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Water Study [1978] - When Summoned

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Video Identifier: V.2011-05-0458
Run Time
0h 31m 27s
Date Produced
"Water Study" is a dancework choreographed by Doris Humphrey in 1928, set not to music by natural human breathing and pulse rhythms. 

"When Summoned" is a dancework choreographed by Bill Evans to Morton Subotnick's electronic musical composition Wild Bull. He choreographed it in 1969 for the Berlin Opera Ballet.

This video appears to represent a studio rehearsal of a reconstruction of "Water Study," recorded on January 26, 1978--perhaps for a 50th anniversary performance by the Chicago Ballet. It is then followed by live performance footage of "When Summoned," date unknown. 
The video begins with a shot of a dance studio, in which nine dancers crouch on the ground, evenly spread throughout the studio floor. After holding these positions for about a minute, the dancers begin rising up on their hands and knees, heads still bowed. They lower themselves back down, and then rise back up a few moments later in a cascade pattern. After lowering again, the dancers plunge forward in a wave, the last two of which plunge into a lying down position. After they return to their original positions, the dancers repeat this sequence a second time as well. When they repeat it a third time, all stand and separate into two rows, one on both 'stage right' and 'stage left.' 

From these positions, the dancers continue to mimick waves: half of each group runs to the center, jumps up, and crashes into a fall while the halves on the sides sway and roll. They then switch groups several times, giving the overall effect of a series of waves moving in and crashing. This sequence is then modified into partner work, with standing dancers pulling fallen ones up and to the side. After all sway on 'stage left' for a moment, they cascade toward the center, with one of the two rows dropping into a roll as they reach it. The dancers continue to scurry back and forth for awhile, eventually separating and spreading across the stage.

The dancers remain fairly still in this formation, but soon begin swaying in unison. All begin standing, and then crouching. They then return to their initial crouching positions until, in a cascade, they sit up and throw their heads back. After reversing this wave to return to their initial crouches, they cascade again, this time into a flat lying position. This seems to represent the end of the piece, as a piece of fabric is then held up in front of the camera lens.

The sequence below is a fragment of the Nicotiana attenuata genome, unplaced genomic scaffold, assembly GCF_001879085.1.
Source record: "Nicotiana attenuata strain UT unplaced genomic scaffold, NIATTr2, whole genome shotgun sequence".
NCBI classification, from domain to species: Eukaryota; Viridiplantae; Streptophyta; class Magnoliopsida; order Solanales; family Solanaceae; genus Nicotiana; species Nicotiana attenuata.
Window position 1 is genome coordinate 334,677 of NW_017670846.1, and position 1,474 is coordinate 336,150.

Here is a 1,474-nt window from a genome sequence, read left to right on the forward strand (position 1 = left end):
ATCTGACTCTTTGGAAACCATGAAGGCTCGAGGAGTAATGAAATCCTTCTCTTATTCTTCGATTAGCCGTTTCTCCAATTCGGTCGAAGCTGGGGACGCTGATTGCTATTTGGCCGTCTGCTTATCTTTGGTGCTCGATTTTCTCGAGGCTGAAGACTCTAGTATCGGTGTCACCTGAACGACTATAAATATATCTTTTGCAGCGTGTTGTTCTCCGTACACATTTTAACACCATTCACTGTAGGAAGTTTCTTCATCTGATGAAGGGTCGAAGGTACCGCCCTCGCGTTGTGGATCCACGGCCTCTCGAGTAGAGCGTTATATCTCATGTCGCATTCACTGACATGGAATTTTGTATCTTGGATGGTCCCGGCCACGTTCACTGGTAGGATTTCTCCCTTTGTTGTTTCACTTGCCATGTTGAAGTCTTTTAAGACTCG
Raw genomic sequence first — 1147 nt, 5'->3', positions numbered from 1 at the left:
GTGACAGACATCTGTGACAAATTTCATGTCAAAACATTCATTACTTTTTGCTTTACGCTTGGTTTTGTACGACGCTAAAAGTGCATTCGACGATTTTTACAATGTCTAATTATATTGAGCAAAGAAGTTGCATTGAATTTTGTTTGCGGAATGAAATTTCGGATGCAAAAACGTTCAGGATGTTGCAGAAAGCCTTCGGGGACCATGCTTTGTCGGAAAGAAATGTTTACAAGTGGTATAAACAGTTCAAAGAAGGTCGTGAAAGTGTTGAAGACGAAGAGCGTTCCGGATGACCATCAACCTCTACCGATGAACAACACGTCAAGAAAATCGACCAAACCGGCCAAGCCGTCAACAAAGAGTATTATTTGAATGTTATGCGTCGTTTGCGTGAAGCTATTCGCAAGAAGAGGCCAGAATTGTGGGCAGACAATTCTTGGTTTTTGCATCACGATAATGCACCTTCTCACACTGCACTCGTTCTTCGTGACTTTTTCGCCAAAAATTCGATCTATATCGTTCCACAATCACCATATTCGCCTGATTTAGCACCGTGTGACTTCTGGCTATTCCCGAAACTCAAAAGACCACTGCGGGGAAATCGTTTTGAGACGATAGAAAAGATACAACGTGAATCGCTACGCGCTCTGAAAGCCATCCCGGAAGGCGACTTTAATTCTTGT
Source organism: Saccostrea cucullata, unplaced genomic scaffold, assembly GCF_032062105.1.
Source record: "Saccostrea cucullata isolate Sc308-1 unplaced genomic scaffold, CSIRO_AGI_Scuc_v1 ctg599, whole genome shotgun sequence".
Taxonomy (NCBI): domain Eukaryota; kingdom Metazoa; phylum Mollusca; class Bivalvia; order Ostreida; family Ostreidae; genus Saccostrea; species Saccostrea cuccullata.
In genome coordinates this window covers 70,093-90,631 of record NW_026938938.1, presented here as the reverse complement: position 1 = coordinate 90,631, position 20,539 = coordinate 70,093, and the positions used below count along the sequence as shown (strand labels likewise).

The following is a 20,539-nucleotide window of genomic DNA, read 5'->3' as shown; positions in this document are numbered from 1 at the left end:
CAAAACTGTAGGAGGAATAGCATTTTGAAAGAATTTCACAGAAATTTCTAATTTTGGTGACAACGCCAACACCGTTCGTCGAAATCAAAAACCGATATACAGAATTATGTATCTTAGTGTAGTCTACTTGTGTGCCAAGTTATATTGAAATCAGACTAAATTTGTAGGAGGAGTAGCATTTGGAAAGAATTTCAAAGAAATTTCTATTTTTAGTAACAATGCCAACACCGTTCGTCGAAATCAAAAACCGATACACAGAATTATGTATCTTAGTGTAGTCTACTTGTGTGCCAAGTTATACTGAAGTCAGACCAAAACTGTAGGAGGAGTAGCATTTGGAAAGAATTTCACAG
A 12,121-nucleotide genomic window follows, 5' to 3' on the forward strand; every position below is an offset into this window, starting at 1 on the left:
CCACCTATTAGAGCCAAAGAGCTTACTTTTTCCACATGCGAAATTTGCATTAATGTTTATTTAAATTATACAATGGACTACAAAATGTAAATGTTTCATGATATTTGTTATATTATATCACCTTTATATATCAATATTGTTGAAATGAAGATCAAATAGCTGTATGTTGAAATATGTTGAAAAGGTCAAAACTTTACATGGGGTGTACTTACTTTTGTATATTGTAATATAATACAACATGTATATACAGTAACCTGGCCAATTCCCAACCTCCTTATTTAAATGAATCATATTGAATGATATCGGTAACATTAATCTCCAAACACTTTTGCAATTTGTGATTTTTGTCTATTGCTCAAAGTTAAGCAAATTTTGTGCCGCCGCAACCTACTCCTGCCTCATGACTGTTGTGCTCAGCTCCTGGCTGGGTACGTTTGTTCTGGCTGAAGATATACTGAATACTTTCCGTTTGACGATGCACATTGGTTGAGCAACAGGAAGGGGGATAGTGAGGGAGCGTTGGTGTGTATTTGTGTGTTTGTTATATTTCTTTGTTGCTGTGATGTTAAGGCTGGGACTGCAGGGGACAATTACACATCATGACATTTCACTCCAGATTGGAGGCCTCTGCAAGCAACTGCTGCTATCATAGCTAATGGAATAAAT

The video then cuts to the same rehearsal space, where the same dancers seem to conduct a second rehearsal of the piece. When they finish the second rehearsal, a black binder or folder is held up before the lens. 

Next, the video cuts to a shot of a stage with a full audience before it; the stage is bathed in bright lights. A male and female couple stands in the downstage left corner (wearing unitards or similar) and they perform an angular sort of pas de deux--they fall away from one another, creep toward each other, and engage in counter-balancing and lifts. The male dancer continually returns to a 'looking out' position (often with one arm raised), and the female dancer continually attempts to pull him back. 

After the female dancer jumps into the male's arms, two more male dancers appear and slowly march toward center; this is followed by a second female dancer running onstage and jumping into the arms of one of the newly arrived male dancers. Three more couples similarly assemble and the original couple leads them all in a cannon of shared choreography. The video then cuts forward to a point where the female dancers separate out and perform an ensemble dance together; upon their exit, the male dancers do the same. Still, the original male dancer often separates from them and dances a solo.

Before long, the female dancers rejoin the rest and all perform an ensemble dance together. They reform into couples only to then exit. Three of the male dancers then begin an ensemble dance, but they are immediately rejoined by their female partners, each of whom jumps into her partner's arms. The couples exit again, leaving the primary couple to perform an intense, stacatto pas de deux alone. Eventually, they separate to different corners of the stage and a second male dancer enters, moving in unison with the other, and leaving the female dancer to perform a sort of tortured solo. She exits and reenters, followed by three more male dancers performing a separate dance in unison. A second female dancer enters and seems to replace the first, who exits. Then, additional women enter in couples. Soon, all five female dancers frenetically circle this trio at the center of the stage. After they exit, the trio continues its ensemble dance and they are rejoined by a female soloist. She falls to the ground as the music slows and they exit slowly, with one arm up in the manner of the original male dancer.

The other female dancers run one by one across the stage as the soloist continues her slow, tortured movements. After awhile, she is joined by a male soloist who keeps to the ground, and a second female soloist moving in unison with her. A couple also enters, followed by another female soloist and another male soloist (as if repeating a pattern). Eventually, the first female soloist is finally joined by a male partner (thus recreating the original couple?), but he is limp and difficult for her to work with. She drags him toward center and into embraces with her. But the original male once again goes limp. As she tries to pull him up again, the video ends. 
Additional Credit
Evans, Bill (is choreographer)
Humphrey, Doris (is choreographer)
Subotnick, Morton (music)